The purpose of this project is to quantify microplastic loads at single sites on selected beaches at a continental scale to better understand microplastic distribution. A collaborative effort with the National Park Service and NOAA Marine Debris Program provided the opportunity to sample a wide geographic distribution of coastal beaches to quantify microplastic loads in a snapshot of time. Beaches can capture microplastics from both open water bodies (oceans or lakes) and riverine systems. Additionally, beaches are dynamic systems, with constant movement of sand and other particles like shells, glass, and plastic.
While the type of manmade material found was not determined, the techniques employed maximize the separation of microplastics from sand, so we assumed that mostly plastic was captured during this process as heavier materials, even if small, would have been separated from plastics. Given the ubiquitous nature of the microplastics concern, sampling beaches using a standard protocol provides an opportunity to compare relative amounts of microplastics across a wide geographic region. The overall approach of a one-time sampling at multiple sites across a broad geographic area allows us to determine how widespread and variable microplastic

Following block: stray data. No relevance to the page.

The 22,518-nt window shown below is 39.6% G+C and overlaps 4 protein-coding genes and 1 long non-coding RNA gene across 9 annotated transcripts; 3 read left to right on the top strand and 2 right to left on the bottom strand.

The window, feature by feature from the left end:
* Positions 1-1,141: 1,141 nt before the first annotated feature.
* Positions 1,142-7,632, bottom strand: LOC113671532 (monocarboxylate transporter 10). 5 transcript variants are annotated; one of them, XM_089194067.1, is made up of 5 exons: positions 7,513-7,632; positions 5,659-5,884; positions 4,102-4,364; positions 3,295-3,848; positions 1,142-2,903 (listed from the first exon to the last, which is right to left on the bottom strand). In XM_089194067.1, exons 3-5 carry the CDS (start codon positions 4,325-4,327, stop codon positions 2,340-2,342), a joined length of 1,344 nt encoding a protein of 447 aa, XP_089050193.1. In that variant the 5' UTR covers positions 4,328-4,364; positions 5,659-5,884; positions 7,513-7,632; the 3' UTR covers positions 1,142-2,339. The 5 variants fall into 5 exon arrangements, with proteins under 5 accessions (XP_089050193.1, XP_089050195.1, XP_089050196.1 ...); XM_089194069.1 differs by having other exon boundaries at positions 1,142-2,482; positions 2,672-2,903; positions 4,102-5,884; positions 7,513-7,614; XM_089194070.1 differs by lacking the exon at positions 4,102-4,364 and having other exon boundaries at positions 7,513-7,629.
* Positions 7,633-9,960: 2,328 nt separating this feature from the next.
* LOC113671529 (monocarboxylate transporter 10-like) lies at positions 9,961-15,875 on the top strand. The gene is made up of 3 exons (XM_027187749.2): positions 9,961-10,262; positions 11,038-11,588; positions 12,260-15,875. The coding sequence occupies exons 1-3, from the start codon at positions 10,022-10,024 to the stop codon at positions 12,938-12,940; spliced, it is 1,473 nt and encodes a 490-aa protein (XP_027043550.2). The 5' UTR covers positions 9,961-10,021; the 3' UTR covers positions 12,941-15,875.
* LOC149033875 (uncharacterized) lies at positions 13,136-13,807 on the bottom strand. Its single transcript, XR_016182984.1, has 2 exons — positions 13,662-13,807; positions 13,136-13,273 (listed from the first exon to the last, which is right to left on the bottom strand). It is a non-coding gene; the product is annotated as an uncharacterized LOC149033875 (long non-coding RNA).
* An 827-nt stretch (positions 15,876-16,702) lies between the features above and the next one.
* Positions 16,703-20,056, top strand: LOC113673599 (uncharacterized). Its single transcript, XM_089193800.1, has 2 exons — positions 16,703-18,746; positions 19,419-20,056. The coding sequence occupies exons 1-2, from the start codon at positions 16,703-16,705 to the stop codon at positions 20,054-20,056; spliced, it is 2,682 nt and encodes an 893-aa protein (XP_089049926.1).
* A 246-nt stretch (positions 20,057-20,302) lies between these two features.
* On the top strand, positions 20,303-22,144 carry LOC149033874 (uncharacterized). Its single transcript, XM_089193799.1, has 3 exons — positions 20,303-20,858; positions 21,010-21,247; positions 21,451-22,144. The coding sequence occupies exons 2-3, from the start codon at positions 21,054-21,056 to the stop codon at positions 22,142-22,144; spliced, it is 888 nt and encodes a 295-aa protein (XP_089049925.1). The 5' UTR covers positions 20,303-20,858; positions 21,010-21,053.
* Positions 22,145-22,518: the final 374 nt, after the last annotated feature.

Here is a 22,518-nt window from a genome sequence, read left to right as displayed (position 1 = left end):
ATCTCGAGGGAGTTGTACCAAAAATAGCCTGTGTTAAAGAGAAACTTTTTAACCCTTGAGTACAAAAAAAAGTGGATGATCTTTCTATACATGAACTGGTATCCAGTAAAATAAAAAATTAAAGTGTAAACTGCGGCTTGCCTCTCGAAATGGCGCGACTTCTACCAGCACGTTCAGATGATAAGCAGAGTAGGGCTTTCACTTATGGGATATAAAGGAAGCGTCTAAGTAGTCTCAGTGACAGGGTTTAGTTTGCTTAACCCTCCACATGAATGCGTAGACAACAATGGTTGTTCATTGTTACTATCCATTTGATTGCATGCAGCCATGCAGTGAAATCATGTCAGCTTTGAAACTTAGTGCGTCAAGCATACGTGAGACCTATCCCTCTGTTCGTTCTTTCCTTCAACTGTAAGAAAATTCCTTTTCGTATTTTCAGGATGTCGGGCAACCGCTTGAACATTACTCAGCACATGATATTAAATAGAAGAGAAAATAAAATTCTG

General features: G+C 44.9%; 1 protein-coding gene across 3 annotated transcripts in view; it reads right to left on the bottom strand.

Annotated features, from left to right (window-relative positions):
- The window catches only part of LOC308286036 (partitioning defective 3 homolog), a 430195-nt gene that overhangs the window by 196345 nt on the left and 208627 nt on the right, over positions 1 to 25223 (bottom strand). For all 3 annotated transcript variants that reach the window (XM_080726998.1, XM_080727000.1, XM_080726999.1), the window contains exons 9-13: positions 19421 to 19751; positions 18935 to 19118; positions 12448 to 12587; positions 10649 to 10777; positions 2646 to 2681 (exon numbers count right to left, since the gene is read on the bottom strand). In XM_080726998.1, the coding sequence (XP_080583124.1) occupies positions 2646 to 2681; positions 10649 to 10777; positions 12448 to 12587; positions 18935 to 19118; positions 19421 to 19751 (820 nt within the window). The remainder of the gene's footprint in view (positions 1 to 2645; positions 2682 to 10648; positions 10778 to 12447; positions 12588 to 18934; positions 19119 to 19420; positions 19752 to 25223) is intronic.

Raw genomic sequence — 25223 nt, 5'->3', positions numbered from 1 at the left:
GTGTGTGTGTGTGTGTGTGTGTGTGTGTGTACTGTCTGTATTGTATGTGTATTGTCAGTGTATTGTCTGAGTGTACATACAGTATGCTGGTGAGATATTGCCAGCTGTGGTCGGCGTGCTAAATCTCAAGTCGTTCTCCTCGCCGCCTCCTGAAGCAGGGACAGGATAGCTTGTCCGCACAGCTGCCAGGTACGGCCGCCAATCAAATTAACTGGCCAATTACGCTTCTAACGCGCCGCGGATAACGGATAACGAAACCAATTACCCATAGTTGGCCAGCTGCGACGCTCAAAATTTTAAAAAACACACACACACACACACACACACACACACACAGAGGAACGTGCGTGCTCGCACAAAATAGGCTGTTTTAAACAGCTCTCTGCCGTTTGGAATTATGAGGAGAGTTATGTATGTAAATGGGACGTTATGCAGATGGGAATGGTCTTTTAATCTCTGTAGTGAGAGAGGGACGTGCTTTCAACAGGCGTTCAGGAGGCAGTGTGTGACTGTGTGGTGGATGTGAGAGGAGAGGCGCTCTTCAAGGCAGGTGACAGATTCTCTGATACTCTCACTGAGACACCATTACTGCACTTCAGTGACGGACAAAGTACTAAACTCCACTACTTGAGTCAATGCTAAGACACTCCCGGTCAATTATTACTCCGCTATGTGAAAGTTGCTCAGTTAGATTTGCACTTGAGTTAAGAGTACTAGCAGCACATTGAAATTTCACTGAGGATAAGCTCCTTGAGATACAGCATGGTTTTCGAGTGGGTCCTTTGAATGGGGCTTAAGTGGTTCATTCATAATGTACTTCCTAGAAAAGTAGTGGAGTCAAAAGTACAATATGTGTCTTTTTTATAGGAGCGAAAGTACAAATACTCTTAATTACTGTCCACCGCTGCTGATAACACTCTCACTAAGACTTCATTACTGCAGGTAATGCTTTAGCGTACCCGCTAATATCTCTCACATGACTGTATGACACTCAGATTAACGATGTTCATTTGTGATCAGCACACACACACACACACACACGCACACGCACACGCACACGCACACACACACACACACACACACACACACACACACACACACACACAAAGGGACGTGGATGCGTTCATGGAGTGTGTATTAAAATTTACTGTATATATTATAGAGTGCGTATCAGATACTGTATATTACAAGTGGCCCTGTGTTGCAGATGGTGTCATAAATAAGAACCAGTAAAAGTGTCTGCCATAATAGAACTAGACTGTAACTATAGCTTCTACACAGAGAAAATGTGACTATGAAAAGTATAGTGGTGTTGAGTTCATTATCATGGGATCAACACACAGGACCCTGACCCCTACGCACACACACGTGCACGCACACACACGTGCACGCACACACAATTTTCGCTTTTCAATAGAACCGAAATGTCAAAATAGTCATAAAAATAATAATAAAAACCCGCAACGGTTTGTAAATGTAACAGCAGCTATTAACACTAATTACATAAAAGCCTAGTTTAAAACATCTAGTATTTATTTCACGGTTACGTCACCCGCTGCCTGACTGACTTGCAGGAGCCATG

pollution is and to begin to make inferences about sources and sinks. Data produced from this study should be used to gain a better understanding of where microplastics are located in the environment and an idea of the range of loads found along US coasts. However, NPS units should not use this single study to make strong inferences about the immediate risk of microplastics to wildlife and human health at their sites.